The Independant and a number of other publications have been running stories on a study that shows sex and violence don’t actually sell. The study, which you can download the PDF of here, was done by Robert B. Lull and Brad J. Bushman, and it looks at a number of things related to sales, including Brand Memory, Brand Attitudes and Buying Intentions.
The authors spent a fair amount of time running the numbers through analysis and trying to figure out why some of the highest rated TV shows have sex and/or violence in them but ads with the same apparently are failures. However, they spent a whole lot of time mincing around the elephant in the room: Did people actually buy the stuff being advertised?
Oh, yes, they certainly looked at studies where people were asked if they intended to buy something. But, and I hope you’re sitting down for this, people lie. No, seriously, people don’t always tell the truth, especially when they think an answer will make them look bad.
An ugly form of this is seen in politics with something called the Bradley Effect. Essentially, when there is a black candidate running against a white one, people will say that they are voting for the black candidate to look better to pollsters, even though they intend to vote for the white candidate.
You’ll see a LOT of jumping up and down and screaming about polling and its accuracy in the coming months as the US election heats up. Likely voters, people who say they are going to vote, are often not, but they don’t want to admit that they’re not going to vote, so they say they are. This throws a huge wrench in creating polls that create an accurate representation of voter sentiments, not just public sentiment. As a result polls that don’t say what a candidate or their supporters want will be considered flawed while those that do will be considered totally accurate.
In fact, from a BBC piece on the topic:
The release said, completely without irony: “A third of people in the UK will not give truthful answers about themselves when asked questions by pollsters, according to a new survey.”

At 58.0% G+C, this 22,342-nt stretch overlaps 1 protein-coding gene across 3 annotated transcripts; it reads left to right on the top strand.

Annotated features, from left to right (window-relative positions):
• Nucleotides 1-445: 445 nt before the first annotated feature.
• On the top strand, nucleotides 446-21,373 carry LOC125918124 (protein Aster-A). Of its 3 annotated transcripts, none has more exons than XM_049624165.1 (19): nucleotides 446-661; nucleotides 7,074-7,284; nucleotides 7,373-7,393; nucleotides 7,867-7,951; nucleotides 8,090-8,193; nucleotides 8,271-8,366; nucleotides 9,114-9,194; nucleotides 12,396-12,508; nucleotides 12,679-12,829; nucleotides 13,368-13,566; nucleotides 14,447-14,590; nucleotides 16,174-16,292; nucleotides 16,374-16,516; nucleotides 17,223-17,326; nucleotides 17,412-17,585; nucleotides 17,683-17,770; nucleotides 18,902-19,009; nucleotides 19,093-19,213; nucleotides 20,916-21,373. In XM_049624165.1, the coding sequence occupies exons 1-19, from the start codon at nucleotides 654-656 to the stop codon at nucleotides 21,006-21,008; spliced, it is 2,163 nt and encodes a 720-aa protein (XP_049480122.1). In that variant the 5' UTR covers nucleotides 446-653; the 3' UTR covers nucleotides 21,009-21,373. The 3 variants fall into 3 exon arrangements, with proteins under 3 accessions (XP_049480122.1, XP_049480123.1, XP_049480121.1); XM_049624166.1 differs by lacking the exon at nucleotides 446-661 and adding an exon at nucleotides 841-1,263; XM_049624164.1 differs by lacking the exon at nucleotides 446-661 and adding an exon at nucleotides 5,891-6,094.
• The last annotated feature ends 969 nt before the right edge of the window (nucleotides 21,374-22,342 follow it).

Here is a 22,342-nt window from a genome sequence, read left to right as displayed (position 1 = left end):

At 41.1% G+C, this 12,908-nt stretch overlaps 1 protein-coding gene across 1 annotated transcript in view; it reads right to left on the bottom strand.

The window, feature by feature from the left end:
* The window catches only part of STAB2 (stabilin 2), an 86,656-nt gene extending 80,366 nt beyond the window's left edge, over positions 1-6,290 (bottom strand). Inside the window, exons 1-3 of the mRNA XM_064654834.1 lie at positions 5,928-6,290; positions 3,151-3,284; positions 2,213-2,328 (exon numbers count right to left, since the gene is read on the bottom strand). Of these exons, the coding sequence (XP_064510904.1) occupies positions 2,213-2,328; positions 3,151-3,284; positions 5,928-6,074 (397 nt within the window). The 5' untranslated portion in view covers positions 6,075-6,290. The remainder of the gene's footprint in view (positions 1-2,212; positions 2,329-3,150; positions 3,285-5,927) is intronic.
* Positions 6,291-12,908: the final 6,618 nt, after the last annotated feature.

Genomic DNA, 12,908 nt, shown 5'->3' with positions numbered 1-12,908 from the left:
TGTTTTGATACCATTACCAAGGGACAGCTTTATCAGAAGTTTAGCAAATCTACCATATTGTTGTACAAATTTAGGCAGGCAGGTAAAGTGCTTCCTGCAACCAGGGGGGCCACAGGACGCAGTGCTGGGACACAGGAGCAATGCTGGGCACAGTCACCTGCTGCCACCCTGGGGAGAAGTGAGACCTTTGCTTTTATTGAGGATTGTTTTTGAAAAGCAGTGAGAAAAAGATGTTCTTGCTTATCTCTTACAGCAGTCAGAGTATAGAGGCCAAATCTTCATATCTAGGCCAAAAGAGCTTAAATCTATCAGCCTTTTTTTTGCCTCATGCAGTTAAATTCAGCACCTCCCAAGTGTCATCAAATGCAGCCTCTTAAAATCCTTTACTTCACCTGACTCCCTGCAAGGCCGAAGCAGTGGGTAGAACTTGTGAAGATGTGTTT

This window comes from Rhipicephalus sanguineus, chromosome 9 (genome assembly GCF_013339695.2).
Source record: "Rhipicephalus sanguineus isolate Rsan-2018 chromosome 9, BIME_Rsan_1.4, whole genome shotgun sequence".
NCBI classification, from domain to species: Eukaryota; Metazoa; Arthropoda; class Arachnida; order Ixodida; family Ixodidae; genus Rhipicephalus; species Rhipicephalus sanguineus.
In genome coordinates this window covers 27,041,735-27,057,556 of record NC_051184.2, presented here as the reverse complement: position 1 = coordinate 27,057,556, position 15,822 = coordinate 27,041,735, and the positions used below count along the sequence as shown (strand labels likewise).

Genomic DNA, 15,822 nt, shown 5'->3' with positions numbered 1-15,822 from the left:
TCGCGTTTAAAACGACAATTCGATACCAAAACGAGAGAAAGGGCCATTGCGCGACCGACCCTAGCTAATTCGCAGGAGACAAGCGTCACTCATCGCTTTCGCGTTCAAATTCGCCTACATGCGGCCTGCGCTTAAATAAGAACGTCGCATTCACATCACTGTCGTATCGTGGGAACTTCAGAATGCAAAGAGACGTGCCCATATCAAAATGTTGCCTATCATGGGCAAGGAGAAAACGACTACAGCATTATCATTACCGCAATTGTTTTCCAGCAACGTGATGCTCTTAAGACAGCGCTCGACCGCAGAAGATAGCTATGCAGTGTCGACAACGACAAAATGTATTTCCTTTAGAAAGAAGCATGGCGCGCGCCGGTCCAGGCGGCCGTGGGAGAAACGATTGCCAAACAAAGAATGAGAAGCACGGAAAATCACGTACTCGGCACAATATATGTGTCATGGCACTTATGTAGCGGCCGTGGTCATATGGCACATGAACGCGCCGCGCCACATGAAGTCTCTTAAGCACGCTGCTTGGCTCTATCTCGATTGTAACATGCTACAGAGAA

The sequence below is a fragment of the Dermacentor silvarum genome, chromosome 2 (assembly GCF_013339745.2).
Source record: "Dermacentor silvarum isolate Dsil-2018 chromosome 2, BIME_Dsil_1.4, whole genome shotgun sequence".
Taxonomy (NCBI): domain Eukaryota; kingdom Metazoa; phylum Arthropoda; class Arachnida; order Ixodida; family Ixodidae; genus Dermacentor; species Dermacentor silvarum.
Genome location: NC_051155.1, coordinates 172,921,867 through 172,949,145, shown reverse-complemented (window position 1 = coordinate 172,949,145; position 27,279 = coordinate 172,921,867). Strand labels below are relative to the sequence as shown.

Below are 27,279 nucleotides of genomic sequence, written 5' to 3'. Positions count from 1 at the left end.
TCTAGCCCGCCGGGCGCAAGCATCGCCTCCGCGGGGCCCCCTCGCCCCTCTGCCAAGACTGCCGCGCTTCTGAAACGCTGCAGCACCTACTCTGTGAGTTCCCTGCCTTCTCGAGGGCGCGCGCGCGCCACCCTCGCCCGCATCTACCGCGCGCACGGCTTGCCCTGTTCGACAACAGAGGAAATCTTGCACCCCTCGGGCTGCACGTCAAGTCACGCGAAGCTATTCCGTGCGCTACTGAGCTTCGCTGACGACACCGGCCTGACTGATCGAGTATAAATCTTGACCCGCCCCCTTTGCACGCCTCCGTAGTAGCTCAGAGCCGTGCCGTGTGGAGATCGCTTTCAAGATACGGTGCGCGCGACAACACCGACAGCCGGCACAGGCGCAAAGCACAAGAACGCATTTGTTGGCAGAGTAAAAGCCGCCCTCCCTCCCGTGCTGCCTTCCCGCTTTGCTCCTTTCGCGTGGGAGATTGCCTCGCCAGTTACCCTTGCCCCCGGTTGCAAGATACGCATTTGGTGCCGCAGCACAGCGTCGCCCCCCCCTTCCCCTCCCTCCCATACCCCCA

Essentially, we know that people lie to researchers and pollsters, just not to what degree. Ergo, you can’t really state that sex and violence don’t sell when you’re asking people if they intend to buy something.
Look at both Chik-Fil-A and Oreo. Chik-Fil-A came under fire in the states for an owner’s negative opinion on gay marriage, and Oreo came under fire for their pro gay stance. Large groups of very angry people swore they’d never buy another chicken sandwich / sandwich cookie again, and the majority of those have almost certainly noshed on the particular sandwich that drew their ire after swearing them off. I say this because neither company saw any significant sales or revenue drop after people ran around with flaming pitchforks castigating them.
Is it possible that sex and violence really don’t sell? That they are a drag for businesses who use them in advertising? Yep. However, it’s just as likely that people who state they’re appalled at the advertising tactics of [insert brand here] are on their way to buy or eat some of [brand’s] products.
I’d also like to point out of sex or violence didn’t actually help to sell stuff, at some point, someone would have noticed. I mean, I get that determining where sales came from, especially when you’re talking about advertising that doesn’t even have CTRs or tracking of any kind, can be educated guesswork at best. However, since the study showed that people’s buying intentions dropped after watching salacious or violent ads, lowered sales after an ad campaign would have been noticed by someone at some point, especially with so many companies using them.
And lastly, the study’s author included Victoria’s Secret in their call out list of companies that use sex to sell their products. They are a lingerie company. What else would they use to advertise?